take a bow


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take a bow

to bow and acknowledge credit for a good performance. At the end of the concerto, the pianist rose and took a bow. The audience applauded wildly and demanded that the conductor come out and take a bow again.
See also: bow, take

take a bow

Acknowledge praise or applause, as in The conductor asked the composer to take a bow. This idiom uses bow in the sense of "inclining the body or head as a token of salutation." [c. 1800]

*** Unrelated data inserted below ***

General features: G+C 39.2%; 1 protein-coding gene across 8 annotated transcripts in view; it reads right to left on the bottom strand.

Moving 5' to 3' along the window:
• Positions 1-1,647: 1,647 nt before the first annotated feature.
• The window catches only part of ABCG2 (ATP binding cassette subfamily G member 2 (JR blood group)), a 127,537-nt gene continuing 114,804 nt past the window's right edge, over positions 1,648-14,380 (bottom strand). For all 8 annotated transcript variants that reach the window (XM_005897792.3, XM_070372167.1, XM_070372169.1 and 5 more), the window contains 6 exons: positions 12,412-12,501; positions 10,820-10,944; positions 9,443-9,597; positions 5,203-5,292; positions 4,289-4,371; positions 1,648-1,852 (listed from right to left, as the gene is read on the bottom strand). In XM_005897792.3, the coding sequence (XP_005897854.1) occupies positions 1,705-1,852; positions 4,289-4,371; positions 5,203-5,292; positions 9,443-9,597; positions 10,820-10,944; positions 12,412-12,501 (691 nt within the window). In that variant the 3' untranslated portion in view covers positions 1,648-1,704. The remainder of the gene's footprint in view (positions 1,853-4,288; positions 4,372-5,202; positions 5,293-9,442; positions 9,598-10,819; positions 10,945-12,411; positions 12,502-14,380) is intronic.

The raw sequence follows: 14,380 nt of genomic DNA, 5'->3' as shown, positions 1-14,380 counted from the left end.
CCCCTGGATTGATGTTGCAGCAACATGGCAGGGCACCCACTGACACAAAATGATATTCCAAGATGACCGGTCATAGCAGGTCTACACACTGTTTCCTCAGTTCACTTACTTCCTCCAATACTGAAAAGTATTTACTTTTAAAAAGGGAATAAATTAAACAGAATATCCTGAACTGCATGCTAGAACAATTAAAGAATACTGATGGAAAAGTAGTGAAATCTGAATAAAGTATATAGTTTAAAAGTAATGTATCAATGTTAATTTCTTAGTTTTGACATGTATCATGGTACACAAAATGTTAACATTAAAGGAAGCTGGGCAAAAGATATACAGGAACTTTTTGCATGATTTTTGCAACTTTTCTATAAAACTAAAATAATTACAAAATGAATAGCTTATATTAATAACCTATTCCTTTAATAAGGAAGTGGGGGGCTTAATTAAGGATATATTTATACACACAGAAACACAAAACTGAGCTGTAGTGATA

See also: bow, take

take a bow

mainly BRITISH, JOURNALISM
People sometimes write take a bow before or after a person's name when they want to congratulate that person or show their admiration for them. Note: `Bow' is pronounced with the same vowel sound as the word `how'. There are only three of them — take a bow, Grant Lee Phillips on guitar and vocals, Paul Kimble on bass and drummer Joey Peters — but they sound like an orchestra. When you've got the best camerawork and the best commentators — Martin Tyler, take a bow — it's hard to go far wrong.
See also: bow, take